All About Apples in Autumn

  • October 8, 2015
  • Tera Rowland

fall apple themed speech language activityApple orchards throughout the land mean this time of year provides a bounty of activities that may be utilized with speech and language goals in mind. This delicious fruit gives us the opportunity to talk about apple picking, favorite apples, ways to use apple, and more. Take time to chat with all students to see what they know about apples ahead of time to determine how much additional information you need to provide them.

Ten Words on Apples

Connecting a book and art project that can be taken home for practice is a great way to connect home and speech sessions. Read the book Ten Apples Up on Top by Theo LeSieg with your group. Rather than focus on the counting from the story explain how you will be making your own ten apples up on top to bring home. Cut out apple shapes in a variety of colors ahead of time. Each child should select 10 apples and put them on the side. Next, they will get a large piece of construction paper to draw a picture of themselves on the bottom. Remind them to leave room on top of their head because they will need to balance those ten apples up on top.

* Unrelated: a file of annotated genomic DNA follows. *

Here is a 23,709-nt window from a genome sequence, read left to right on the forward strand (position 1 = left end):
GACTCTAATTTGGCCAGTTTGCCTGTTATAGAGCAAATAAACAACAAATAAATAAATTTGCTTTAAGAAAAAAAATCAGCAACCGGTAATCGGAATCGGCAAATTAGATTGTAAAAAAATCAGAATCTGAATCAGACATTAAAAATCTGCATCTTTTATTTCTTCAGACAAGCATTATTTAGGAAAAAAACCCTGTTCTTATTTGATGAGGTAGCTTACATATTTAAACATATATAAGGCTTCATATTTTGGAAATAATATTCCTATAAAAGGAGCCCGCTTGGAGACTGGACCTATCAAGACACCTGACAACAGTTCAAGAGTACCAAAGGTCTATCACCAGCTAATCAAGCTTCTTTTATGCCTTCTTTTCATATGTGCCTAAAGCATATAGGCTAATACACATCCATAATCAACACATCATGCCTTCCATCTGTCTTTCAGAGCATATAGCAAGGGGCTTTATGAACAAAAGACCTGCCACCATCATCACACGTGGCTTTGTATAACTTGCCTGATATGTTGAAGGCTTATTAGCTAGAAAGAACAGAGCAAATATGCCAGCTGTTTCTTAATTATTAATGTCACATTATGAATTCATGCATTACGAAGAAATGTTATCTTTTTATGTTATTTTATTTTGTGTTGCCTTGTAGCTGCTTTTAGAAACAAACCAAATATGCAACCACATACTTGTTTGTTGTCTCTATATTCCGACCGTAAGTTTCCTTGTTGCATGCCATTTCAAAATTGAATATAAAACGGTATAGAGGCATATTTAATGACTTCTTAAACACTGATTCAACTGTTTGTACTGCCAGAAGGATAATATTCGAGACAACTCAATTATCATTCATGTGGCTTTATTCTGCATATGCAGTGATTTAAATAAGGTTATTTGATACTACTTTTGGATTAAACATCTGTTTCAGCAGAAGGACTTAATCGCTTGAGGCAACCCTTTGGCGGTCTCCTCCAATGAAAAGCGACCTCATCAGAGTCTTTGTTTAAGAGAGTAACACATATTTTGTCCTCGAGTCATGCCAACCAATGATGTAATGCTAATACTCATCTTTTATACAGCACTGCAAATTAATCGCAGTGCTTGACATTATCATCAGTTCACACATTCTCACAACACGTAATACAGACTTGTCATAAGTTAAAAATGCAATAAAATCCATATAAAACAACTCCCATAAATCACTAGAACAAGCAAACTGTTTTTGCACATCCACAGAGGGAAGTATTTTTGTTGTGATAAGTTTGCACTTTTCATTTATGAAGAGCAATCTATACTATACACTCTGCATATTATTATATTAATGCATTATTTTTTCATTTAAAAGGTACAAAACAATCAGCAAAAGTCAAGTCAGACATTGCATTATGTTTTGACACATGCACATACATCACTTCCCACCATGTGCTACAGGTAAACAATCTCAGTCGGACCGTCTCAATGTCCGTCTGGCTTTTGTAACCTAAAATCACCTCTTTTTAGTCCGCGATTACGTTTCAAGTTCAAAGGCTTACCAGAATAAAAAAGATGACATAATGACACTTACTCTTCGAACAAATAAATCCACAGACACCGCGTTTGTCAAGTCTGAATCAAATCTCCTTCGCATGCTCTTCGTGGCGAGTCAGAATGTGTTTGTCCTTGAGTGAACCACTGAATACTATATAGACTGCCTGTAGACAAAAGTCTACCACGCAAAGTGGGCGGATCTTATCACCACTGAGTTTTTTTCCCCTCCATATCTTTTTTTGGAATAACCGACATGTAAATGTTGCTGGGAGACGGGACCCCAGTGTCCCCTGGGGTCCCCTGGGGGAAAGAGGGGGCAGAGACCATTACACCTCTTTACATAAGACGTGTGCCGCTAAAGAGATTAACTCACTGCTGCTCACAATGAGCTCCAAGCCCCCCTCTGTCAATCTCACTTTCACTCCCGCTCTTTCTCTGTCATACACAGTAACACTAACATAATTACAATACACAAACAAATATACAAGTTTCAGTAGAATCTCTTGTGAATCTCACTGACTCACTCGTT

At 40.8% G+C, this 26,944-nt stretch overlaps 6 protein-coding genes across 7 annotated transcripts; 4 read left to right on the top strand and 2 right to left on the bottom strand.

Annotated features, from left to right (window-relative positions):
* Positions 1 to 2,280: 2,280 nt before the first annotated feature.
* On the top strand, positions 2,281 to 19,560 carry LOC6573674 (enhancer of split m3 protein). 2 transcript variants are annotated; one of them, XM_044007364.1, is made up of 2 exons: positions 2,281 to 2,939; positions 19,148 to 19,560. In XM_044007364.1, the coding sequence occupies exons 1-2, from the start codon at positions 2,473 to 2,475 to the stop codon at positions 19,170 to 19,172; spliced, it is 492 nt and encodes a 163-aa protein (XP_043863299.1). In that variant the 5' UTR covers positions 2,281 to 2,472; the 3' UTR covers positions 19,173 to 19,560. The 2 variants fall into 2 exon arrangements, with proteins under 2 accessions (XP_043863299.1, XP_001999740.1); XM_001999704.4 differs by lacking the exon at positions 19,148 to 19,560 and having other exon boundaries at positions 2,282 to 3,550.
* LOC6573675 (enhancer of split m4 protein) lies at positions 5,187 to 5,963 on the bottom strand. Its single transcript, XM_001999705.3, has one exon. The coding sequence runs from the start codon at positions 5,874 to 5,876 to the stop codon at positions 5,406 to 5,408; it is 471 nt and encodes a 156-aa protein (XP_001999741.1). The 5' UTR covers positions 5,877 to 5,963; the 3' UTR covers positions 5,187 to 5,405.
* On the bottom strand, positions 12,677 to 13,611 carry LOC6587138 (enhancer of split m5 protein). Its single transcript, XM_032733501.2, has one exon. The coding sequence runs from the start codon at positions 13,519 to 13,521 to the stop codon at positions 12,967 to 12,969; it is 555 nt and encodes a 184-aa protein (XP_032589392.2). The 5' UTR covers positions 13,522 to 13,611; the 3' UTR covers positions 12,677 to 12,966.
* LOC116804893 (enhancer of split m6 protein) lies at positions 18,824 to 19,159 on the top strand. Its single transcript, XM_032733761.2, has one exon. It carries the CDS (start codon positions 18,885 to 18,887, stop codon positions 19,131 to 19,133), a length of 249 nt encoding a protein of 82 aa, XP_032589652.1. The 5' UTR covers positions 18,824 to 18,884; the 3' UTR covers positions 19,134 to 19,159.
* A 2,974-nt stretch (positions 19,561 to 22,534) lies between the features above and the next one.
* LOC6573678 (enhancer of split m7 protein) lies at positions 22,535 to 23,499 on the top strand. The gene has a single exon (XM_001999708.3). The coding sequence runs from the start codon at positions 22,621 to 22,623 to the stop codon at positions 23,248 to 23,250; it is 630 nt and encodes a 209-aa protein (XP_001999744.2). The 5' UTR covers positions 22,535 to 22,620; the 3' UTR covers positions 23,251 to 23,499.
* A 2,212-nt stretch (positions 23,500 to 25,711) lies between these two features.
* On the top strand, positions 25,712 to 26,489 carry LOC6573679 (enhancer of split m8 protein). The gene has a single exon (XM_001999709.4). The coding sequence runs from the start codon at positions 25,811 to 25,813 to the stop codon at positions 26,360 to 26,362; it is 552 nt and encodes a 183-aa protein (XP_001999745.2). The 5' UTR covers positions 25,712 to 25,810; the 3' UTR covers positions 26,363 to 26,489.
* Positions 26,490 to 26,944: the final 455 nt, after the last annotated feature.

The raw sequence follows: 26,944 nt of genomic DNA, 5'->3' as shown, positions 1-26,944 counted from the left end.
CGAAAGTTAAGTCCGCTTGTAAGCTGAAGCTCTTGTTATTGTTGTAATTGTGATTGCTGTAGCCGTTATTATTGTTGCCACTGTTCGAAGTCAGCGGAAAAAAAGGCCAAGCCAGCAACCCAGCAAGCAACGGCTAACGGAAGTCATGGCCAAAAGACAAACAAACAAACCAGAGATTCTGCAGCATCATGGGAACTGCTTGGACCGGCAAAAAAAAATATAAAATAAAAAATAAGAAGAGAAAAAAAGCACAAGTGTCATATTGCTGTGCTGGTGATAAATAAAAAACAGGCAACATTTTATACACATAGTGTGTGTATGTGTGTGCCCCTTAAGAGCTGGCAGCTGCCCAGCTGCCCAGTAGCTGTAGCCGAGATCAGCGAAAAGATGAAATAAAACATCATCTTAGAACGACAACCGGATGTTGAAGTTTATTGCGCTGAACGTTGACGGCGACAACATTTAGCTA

Each child can use their balancing apples to work on key speech and language goals. Older students may need to have vocabulary words that are important in class that week, or perhaps items related to apples. Younger children may focus on start or end sounds, or word families that need extra practice. Write the words or have pictures for them to paste onto the apples. Have everyone carefully balance the ten apples. At the end, go around a circle and share each apple creation and make a fun game with silly sentences using the words to make up your own class story. At the end, pack up the projects and send them home. Be sure to include translations of words to assist multilingual families.

Additional Apple Books

If Ten Apples Up on Top will not work for your group of students, there are many other books that may work better for your needs. Some books that are a great place to start are listed below.

  • Apples for Everyone by Jill Esbaum
  • The Apple Pie Tree by Zoe Hall
  • The Biggest Apple Ever by Steven Kroll
  • Apples by Gail Gibbons
  • How Do Apples Grow? by Betsy Maestro
  • Apples, Apples, Apples by Nancy Elizabeth Wallace
  • Ten Red Apples by Pat Hutchin

When done selecting a book, look on Pinterest for craft ideas that you can coordinate with your individual speech and language goals. Almost any apple craft idea could work with articulation, vocabulary, decoding, and more.

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